Coverage effective dates: Key takeways
- Enrollments completed during open enrollment will generally take effect January 1.
- If you’re enrolling as a result of a qualifying event, the effective date rules vary depending on the qualifying event.
- In states with extended open enrollment, effective dates for coverage will be effective in February or even March.
Q: If I enroll in the exchanges, will that coverage take effect immediately? What’s the earliest my coverage will take effect after I complete the enrollment process?
A: No, it will not take effect immediately. Your coverage effective date mostly depends on the date that you enroll, although there are some qualifying events that allow for effective dates that differ from the regular schedule.
In nearly every state, if you enrolled during open enrollment, your plan will take effect January 1 of the coming year. But there are some states, discussed below, where open enrollment has been extended into January, giving enrollees the possibility of a February effective date instead.
Outside of open enrollment (ie, if you’re enrolling due to a qualifying event), the regular schedule in all but two states works like this (unless you’re enrolling due to loss of coverage, marriage, or adding a dependent; these scenarios are discussed below):
- If you enroll by the 15th of the month, your coverage will take effect the first of the following month.
- If you enroll between the 16th and the end of the month, your coverage will take effect the first of the second following month.
So an enrollment completed on May 9 would have a June 1 effective date, but an enrollment completed on May 17 would have a July 1 effective date.
Two states with different special enrollment period effective dates
There are two states – Massachusetts and Rhode Island – where the exchanges allow people to enroll as late as the 23rd of the month and still have a first-of-the-following month effective date. So May 17 enrollment in one of those states would result in a June 1 effective date (but a May 24 enrollment would result in a July 1 effective date).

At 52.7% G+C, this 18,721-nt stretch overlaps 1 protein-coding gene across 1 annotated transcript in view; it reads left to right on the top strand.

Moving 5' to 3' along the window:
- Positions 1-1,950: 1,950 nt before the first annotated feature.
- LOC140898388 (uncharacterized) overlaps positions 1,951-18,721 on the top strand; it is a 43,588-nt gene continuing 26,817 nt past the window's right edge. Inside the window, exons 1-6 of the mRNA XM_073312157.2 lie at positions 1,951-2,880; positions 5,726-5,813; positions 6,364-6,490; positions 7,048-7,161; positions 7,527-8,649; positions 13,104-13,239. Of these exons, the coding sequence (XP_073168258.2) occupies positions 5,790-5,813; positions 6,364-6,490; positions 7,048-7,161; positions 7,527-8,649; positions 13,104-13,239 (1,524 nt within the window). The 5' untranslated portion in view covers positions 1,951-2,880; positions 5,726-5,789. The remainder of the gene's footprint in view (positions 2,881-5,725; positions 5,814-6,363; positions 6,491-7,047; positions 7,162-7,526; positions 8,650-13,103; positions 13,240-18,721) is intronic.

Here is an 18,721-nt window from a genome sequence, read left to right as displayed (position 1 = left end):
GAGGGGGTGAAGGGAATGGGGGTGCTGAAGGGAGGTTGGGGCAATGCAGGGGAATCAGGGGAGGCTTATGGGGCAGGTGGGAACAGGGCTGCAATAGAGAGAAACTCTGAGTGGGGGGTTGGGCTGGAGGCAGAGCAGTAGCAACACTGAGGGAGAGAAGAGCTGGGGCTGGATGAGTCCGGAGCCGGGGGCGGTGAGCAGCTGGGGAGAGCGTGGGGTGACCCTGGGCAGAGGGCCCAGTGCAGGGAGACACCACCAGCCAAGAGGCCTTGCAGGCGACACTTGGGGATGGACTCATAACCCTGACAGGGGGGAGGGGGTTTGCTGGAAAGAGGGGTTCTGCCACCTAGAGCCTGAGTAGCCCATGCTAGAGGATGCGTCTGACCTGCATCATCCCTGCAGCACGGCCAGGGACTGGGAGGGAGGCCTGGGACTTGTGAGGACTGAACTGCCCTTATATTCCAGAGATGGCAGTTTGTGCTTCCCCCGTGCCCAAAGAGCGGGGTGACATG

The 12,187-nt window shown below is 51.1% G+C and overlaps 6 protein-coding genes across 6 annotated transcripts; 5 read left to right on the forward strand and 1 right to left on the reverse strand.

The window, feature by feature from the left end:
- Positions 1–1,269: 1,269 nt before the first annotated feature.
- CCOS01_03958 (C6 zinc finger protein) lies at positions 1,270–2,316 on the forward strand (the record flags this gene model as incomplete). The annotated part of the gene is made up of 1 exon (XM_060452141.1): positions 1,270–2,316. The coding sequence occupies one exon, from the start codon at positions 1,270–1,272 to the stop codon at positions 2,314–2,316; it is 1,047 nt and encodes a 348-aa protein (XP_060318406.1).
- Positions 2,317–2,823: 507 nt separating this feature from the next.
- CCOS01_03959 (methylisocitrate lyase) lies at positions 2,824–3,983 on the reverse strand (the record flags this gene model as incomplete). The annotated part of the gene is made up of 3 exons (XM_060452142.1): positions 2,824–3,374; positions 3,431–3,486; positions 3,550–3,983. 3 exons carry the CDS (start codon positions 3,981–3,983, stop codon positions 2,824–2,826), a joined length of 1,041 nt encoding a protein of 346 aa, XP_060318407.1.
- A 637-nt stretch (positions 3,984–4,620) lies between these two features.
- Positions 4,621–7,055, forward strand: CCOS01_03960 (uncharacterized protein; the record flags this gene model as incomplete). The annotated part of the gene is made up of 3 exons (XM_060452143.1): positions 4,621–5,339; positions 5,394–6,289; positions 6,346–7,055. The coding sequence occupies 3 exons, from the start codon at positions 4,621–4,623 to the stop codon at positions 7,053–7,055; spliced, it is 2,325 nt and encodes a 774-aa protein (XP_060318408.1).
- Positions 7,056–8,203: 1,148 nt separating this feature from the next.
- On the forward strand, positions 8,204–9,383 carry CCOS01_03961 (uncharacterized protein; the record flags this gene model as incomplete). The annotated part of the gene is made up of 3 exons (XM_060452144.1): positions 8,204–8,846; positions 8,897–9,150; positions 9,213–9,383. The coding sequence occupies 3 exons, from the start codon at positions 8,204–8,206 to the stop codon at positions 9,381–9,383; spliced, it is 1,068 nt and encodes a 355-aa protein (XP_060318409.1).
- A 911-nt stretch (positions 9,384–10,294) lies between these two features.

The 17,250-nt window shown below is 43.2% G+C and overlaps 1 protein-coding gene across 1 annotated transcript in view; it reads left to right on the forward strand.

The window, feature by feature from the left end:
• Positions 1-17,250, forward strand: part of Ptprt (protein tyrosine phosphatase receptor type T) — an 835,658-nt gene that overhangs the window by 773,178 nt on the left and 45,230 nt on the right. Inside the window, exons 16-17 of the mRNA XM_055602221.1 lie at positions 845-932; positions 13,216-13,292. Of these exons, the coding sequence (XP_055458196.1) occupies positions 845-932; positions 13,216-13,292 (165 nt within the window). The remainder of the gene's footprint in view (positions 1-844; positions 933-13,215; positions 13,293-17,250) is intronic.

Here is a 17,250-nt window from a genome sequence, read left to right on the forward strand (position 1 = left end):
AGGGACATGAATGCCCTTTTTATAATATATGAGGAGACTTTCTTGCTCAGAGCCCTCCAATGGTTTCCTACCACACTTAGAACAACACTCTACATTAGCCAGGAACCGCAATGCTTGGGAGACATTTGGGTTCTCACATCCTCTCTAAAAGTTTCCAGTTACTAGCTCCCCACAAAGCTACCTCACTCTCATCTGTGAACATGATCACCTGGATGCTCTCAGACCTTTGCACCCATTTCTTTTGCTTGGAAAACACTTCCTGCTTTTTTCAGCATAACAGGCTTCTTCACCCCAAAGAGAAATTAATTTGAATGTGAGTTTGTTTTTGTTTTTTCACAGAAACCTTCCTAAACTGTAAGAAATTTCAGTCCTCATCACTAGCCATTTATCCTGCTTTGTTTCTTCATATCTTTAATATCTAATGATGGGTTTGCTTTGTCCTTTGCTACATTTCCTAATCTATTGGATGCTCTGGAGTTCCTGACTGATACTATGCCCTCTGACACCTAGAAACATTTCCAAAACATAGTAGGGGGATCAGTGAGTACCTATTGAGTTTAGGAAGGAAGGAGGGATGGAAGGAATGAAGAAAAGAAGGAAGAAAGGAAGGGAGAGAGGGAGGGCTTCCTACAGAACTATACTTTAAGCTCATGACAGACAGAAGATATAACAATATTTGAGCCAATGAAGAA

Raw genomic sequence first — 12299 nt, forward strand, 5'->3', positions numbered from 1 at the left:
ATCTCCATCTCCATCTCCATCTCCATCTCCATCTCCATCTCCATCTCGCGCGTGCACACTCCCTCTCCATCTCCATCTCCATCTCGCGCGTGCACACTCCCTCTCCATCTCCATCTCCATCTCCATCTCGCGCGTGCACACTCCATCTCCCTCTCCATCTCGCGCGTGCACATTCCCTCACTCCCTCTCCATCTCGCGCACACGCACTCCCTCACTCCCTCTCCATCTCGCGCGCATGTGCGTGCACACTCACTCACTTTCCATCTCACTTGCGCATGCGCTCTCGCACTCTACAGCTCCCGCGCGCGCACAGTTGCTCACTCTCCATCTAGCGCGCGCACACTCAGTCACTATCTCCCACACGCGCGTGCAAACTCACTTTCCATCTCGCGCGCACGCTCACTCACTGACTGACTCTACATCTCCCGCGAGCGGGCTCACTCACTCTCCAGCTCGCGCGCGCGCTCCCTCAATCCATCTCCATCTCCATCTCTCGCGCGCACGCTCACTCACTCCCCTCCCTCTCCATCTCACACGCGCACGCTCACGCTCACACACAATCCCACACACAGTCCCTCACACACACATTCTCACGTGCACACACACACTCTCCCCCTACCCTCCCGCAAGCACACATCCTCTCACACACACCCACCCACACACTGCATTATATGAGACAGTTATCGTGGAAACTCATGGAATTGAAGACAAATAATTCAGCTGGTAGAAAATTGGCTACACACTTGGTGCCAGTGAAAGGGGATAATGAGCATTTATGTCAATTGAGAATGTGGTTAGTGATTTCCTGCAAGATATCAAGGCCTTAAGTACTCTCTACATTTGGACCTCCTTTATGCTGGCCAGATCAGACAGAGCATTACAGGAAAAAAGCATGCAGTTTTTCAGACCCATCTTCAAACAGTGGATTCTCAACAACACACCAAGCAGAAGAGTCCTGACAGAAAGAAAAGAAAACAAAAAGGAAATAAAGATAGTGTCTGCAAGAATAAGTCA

Qualifying events with different effective date rules
If you’re enrolling during a special enrollment period triggered by a qualifying event, effective dates mostly follow the schedule outlined above. But if you get married, you’re eligible to get coverage effective the first of the following month, regardless of how late in the month you enroll. And if you have a baby, adopt a child, or receive a court order for medical child support, the coverage can be backdated to the date of the birth, adoption, or court order.
Loss of other coverage is a qualifying event that also allows for different effective date rules — if you enroll before your old plan ends. You can enroll up until the last day of the month and your new plan will take effect the first of the following month — so you won’t have any gap in coverage, assuming your old plan was ended on the last day of the month. But if you wait and enroll during the 60 days after your old plan ended, your effective date will follow the normal rules described above.
Open enrollment for 2020 coverage
Open enrollment for 2020 coverage ended on December 15 in most states (plus a brief extension added at the end). During open enrollment, the first available effective date (even for people who signed up on November 1, 2019) was January 1, 2020. In almost all states, this is the only available effective date.
But there were six state-run exchanges – California, Colorado, Connecticut, Massachusetts, New York, and Washington, DC – where open enrollment continued into January, which means some enrollees will have coverage effective in February or even March.
In addition, if any insurers exited the market or terminated certain plans (replacing PPOs with HMOs, for example) at the end of 2019, the people enrolled in those plans will be eligible for special enrollment periods. The special enrollment period, in that case, will run for 60 days before and 60 days after the loss of coverage.
People in this situation who picked a replacement plan before the end of December had coverage effective January 1 (even if they enrolled after December 15). If they pick a replacement plan in the first 60 days of 2020, their new plan will take effect either the month after the enrollment is completed or the month after that, depending on the enrollment date. (If the enrollment is completed after the previous plan terminates, the 15th-of-the-month rule, described above, is applicable.)
Outside the exchanges, effective dates generally follow the same rules as inside the exchanges. If you’re enrolling in a non-ACA-compliant plan (like a short-term health plan), coverage can be effective as soon as the day after you enroll, but the insurer can use medical underwriting to determine your eligibility for coverage.
Louise Norris is an individual health insurance broker who has been writing about health insurance and health reform since 2006. She has written dozens of opinions and educational pieces about the Affordable Care Act for healthinsurance.org. Her state health exchange updates are regularly cited by media who cover health reform and by other health insurance experts.